by Rae Buckley, Town of Chapel Hill, NC, LinkedIn
Social psychiatrists have speculated and tested why people enjoy watching sports. There’s a theory of symbolic catharsis that says we release our own tension and aggression while watching a game. There’s also a statistical analysis called the talent-luck theory that says we like watching physical feats but we still want to be surprised. For me, I got into watching professional football when I was pregnant and realized that watching sports was a socially legitimate reason to sit on a couch for an entire day and eat junk food. It was extreme exposure and pretty quickly I got immersed in more than the snacks. And because I’m a dork and I love my job, I started seeing situations during games that offered perspective on my work in local government management. Has that ever happened to you? Maybe it’s just coming to the game late in life, but from the vantage point of my couch I found I could observe conflict, success, strategy, and leadership on the football field in a way that helped me rethink situations at work or see them differently than when they are happening in real time.
Is exploiting a rule the same thing as breaking the rule?
Let me give you a recent example of a football experience that made me think of work. It starts with a question. Is exploiting a rule the same thing as breaking the rule? That’s the question that consumed sports talkers everywhere after New England Patriots barely beat the Baltimore Ravens in a recent playoff game. Because with a final score of 35-31, there is no question that the Patriot’s use of a rule that allows major playmakers on a team to line up as “ineligible” on the line of scrimmage made a difference in the outcome of the game. Why? Because the maneuver left the Ravens’ defense only seconds to figure out who to cover after the snap and it turns out a few seconds are not enough.
Technically the Patriots weren’t cheating but it didn’t feel quite right either. In my work life I think of a parallel situation of an employee who uses the sick leave rule to ‘earn and burn.’ They exploit a rule for their benefit and it just doesn’t sit right. So what do you do? In my experience a supervisor in this situation often wants someone else to write or re-write a policy so the situation won’t be allowed to occur. And that’s exactly what the Ravens head coach asked the NFL to do in his post-game interview. But how will this help? When the Patriots Quarter Back heard that suggestion he replied, “those guys gotta study the rule book and figure it out. We obviously knew what we were doing and made some pretty important plays. It was a real good weapon for us. We’ll have something in store next week.”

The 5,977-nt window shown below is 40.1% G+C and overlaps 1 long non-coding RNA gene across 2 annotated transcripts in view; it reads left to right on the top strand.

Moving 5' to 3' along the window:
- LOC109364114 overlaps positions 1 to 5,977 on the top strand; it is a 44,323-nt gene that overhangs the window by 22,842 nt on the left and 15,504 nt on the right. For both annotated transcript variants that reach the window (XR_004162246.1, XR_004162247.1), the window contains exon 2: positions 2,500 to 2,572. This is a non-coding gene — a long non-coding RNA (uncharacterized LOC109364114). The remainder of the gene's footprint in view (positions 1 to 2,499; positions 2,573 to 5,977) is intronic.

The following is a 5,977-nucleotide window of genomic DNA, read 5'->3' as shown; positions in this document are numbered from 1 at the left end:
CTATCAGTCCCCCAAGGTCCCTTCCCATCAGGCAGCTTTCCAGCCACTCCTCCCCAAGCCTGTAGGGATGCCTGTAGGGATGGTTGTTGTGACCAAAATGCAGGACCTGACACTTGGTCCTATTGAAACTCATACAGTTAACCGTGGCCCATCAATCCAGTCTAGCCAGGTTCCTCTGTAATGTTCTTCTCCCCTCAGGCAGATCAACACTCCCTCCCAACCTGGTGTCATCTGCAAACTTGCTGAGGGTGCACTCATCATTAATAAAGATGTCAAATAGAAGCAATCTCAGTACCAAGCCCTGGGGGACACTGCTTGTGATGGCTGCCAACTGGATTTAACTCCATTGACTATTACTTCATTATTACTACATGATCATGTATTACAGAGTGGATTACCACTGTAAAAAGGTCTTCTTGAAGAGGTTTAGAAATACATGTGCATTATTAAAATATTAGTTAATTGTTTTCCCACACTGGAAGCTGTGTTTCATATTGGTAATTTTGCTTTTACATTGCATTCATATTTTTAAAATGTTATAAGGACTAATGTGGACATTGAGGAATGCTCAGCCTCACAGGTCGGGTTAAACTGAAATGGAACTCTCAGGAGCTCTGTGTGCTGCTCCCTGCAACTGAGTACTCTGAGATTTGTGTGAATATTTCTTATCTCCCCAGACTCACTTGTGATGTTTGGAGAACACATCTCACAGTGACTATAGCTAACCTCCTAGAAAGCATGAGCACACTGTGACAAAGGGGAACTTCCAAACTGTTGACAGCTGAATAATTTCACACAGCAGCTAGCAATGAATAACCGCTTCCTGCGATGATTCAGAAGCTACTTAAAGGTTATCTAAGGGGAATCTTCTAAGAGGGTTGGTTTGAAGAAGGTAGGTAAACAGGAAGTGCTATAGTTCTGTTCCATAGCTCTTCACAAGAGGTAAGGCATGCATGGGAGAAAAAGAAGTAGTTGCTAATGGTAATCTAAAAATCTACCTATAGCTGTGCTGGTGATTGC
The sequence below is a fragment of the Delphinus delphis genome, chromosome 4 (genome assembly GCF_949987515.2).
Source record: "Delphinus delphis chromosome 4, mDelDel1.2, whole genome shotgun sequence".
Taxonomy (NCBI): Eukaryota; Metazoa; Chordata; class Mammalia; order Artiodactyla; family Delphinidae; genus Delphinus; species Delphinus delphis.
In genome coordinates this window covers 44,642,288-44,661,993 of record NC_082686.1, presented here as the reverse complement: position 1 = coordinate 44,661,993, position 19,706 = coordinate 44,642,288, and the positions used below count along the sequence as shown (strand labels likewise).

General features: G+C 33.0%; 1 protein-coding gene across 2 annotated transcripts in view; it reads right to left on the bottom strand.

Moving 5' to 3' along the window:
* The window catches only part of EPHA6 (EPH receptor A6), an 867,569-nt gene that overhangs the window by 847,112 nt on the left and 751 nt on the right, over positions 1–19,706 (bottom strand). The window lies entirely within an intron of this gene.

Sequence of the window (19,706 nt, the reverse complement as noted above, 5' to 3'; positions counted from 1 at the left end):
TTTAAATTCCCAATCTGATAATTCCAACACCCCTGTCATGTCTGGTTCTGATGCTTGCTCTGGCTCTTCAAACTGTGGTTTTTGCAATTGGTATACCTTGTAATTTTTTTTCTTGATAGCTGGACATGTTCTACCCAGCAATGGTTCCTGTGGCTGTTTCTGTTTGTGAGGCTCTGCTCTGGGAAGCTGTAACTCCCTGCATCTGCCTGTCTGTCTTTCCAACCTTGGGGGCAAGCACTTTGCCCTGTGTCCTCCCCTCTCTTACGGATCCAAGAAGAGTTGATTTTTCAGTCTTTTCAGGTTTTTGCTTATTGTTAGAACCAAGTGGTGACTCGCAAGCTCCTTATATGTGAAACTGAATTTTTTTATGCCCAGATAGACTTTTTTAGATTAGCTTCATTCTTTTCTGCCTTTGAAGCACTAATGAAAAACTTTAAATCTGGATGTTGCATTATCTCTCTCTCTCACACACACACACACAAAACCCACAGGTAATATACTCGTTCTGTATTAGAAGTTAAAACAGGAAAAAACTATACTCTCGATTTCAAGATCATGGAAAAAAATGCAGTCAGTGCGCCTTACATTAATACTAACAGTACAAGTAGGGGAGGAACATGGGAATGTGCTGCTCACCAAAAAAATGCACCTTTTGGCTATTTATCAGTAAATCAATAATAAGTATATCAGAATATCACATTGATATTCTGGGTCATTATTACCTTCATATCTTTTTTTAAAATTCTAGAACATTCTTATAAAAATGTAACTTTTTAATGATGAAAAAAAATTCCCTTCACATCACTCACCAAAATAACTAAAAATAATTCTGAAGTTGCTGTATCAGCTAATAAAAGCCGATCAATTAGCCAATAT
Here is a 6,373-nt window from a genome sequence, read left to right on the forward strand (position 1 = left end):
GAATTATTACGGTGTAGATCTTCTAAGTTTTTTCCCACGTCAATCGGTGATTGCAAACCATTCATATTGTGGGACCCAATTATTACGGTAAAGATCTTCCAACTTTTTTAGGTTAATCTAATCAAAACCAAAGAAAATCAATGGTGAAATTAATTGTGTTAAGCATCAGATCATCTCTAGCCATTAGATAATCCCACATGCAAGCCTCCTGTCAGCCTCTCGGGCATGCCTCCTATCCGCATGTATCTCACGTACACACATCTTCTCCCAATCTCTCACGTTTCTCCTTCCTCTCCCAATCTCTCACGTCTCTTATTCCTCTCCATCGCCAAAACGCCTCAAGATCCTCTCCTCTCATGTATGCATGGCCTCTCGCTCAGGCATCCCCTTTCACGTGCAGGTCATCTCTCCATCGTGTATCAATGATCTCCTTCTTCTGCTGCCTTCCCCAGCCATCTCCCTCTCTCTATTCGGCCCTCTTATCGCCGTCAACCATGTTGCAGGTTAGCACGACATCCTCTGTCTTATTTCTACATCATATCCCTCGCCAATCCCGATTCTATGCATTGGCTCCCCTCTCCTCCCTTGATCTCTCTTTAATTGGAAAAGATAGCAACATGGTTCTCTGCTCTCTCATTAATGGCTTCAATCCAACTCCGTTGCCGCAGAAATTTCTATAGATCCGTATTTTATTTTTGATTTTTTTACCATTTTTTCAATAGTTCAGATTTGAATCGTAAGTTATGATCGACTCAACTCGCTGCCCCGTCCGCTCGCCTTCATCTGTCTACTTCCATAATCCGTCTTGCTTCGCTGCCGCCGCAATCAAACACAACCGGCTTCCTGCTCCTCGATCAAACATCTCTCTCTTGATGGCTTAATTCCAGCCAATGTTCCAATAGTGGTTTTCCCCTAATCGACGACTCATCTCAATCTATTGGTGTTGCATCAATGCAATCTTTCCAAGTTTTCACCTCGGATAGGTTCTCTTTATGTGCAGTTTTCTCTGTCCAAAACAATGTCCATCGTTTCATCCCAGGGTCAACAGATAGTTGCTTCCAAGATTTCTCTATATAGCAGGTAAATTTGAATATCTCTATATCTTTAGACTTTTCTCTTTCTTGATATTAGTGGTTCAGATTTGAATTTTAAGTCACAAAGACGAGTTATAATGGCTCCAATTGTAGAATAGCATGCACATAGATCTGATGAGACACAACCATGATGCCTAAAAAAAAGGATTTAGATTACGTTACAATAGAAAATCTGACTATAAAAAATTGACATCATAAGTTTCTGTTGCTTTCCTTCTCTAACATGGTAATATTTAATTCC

Some employees are just like the Patriots
And that’s the thing about re-writing a policy every time you have someone figure out how to exploit it, right? There are simply employees who, just like the Patriots, are going to figure out another way to get what they want regardless of what a rule says. And as much as we’d like someone else to fix it, sometimes supervisors have to “tackle” these problems themselves. Why? Because changing a rule that otherwise works well is a major upheaval and investment of energy for everyone else and there is no guarantee you’ll fix the problem with the individual employee.
So what are the tools we have for managing this situation in local government? In North Carolina, just cause is needed to take employee disciplinary action. So you look for a pattern of behavior, you document it, you adjust your game and you confront the situation. In sports terms, you identify the pattern, anticipate the pattern, and create a game plan to manage the pattern. An example that comes to mind is how Peyton Manning, a quarterback for the Denver Broncos, is known for exploiting the rule about “too many players on the field” against the team he’s playing to gain a 5 yard penalty. The thing is, he does this every chance he gets and when it happens, you find yourself saying to the team who got dinged, “c’mon! It’s not like you didn’t know he was going to do that!” A successful game plan against Manning’s use of the rule is simply using extreme discipline when moving players on and off the field.
Policies should cover 90% of the normal everyday situations at work. Part of what a policy doesn’t always cover is an employee who wants to game the system. Have you been successful at managing a rule exploitation situation? Or have you seen a game plan that’s effective against rule exploitation?